I have had a computer network connection into my home since 1984. Then, it was a 300 baud modem; then, it didn't connect to the Internet, because JANET had not yet been connected to the Internet; JANET ran on coloured books over X.25 rather than on TCP/IP. I used network chat to communicate with my profoundly deaf tutor. Later, I ran UUCP over a 2800 baud modem; it wasn't until 1993 that I had a PPP connection feeding real-time Internet protocol - and the then new Web - into my home.

Of course, I still have a network connection. The GPRS connection that my phone provides is far faster than those old modems. But in the meantime, the Web has developed to assume fast links. Web pages are graphics heavy, and call down complex JavaScript libraries or Flash animations. Browsing the Web on a slow connection is far more painful than it was seventeen years ago. I don't need a broadband link. I can live without it. But... it would be nice.


To get broadband here, I'm going to have to relay wifi over the hill. That means I'd need electricity in two places - one on the hilltop to drive the relay, and one in my home to receive it. Trecking over the hill to recharge laptop and phone batteries once a day - as I do now - won't cut it. On the other hand a mains connection is out of the question, since I can't afford one, let alone two. Laying cable is a non-starter, not only because of cost but also because of lightning strike issues. The hilltop relay can probably be solar powered, and reasonably low cost. But if I'm going to power a transciever at my home, I might as well have electricity for other purposes - powering a computer, for one; powering a bit of electric light, for another. So a wind turbine of about 1600 watts - and batteries to buffer its output - is the sensible way to go. And that doesn't come cheap. So electricity is a nice to have. It isn't a priority. But I would like it.

Tuesday, 7 June 2011

Two referenda?

Two referenda? Aye, right

Our Liberal 'Democrat' Secretary of not-very-much, Michael Moore (no, not the famous Michael Moore, the other one) thinks we need two referenda to achieve independence. What has he been smoking?

The theory of it starts here: the Westminster parliament, in its Scotland Act, did not cede to the Holyrood parliament the power to hold legally binding referenda. So, says Moore, a referendum held by the Holyrood parliament cannot be legally binding. So, says Moore, we need a subsequent referendum, promoted by the Westminster parliament, to complete the process.

There's a certain amount of sense to it: this much. The first referendum would empower the Scottish Government to negotiate with Downing Street on the terms for independence; and the exact terms of independence are not clear. There are natural resources, financial debts, military forces, foreign embassies, and many other complex issues to apportion. After an agreed apportionment has been made, there's some sense in going back to the people and asking whether they want independence on those terms.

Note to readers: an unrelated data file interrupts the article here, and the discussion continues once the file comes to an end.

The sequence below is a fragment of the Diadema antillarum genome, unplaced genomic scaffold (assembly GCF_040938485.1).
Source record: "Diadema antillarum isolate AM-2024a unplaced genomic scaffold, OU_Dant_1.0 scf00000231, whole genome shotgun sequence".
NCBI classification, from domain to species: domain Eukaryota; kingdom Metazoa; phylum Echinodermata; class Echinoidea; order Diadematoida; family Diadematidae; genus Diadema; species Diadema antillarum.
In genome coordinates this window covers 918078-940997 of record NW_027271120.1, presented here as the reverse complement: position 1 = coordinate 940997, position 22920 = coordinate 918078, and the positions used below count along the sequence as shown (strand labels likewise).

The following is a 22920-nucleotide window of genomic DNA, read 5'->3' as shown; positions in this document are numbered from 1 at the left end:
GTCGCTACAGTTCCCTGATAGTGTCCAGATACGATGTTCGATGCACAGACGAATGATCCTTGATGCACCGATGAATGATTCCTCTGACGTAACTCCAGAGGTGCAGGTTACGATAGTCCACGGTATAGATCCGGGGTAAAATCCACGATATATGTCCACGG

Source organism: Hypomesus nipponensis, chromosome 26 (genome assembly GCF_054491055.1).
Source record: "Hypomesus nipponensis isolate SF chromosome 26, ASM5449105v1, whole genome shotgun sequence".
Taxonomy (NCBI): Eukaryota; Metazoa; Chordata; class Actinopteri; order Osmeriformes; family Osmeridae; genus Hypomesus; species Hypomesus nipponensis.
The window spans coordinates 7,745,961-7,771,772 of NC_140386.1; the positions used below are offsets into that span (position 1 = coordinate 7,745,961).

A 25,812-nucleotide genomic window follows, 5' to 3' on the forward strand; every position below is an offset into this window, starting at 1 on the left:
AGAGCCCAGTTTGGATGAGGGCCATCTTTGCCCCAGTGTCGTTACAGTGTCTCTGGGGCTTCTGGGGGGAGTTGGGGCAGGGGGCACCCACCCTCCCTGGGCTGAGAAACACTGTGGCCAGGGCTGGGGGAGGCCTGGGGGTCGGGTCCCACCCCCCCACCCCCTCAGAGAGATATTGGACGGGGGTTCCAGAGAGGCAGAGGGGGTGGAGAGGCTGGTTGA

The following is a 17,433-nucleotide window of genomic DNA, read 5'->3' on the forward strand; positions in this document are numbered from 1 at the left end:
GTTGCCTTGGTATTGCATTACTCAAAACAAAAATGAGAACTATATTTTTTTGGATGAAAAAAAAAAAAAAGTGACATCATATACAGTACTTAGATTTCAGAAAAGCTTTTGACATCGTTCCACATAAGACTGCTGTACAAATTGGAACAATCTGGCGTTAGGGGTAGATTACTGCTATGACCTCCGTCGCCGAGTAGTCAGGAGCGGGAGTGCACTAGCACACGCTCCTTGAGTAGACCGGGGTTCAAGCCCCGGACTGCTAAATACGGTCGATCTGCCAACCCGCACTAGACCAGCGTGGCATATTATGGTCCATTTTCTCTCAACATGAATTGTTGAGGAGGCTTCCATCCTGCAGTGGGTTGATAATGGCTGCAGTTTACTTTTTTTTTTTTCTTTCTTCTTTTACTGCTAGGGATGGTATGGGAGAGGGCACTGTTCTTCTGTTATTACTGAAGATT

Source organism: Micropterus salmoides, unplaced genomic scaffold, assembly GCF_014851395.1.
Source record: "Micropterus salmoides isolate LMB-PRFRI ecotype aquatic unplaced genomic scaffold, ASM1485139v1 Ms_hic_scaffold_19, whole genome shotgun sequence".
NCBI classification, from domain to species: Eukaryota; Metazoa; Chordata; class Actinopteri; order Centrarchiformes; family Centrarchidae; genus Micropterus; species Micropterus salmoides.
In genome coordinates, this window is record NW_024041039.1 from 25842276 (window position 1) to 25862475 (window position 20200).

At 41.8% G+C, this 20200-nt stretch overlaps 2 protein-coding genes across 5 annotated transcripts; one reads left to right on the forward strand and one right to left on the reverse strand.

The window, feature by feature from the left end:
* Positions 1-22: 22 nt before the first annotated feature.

But that's not what Micky Moore is arguing. He's not arguing on the pragmatics, but what he perceives as the legalities. Only the Westminster parliament, says Mouse, can hold a legally binding referendum...

But here's the rub: it can't. It never has been able to. It can't because there's a critical difference between Scottish legal theory and English legal theory. Mouse, being (Northern) Irish, can't really be expected to know this. Under English legal theory, Parliament is sovereign. So no referendum, not even one it has itself called, is binding on the English Parliament. But under Scottish legal theory, the people are sovereign. So any referendum of the Scottish people, even one it hasn't itself called, is binding on the Scottish parliament.

So let's get down to realpolitik: do we need two referenda? The first gives Scotland the authority and the clear democratic mandate to negotiate. For the rump of the United Kingdom to seek to impose unfair terms would be unwise, if not improbable. If an equitable settlement could not be negotiated, then grass roots pressure in Scotland would rapidly ramp up. Finally, no Scottish government is going to accept an inequitable settlement. So if we get to the point of an independence bill, we will have a (reasonably) equitable settlement. In that case, would we need a second referendum? I can't see it. The government have been mandated by the people to negotiate to achieve this end, they've achieved the end, where's the problem?

If the government reached the conclusion that an equitable settlement could not be reached, then I can see a point of going back to the people and say, ok, this is the best we can do, is it good enough? But that's a different issue. That's an issue which arises when negotiation has, in effect, failed. We hope that won't happen.

But for Micky Mouse to tell us, now, that we have to have two, that we have to have two because Westminster is sovereign? Aye, as they say, right.

Monday, 6 June 2011

On living rough with cats

Ivan and Penny in the Summer Palace
We're all familiar with the image of an urban rough sleeper with his mongrel on a string. Rough sleepers commonly have dogs, and it's easy to understand why. A familiar animal - an animal which offers some affection, some uncritical regard, and, at night, some warmth - has to help a person cope with the extremely tough life a rough sleeper has to cope with.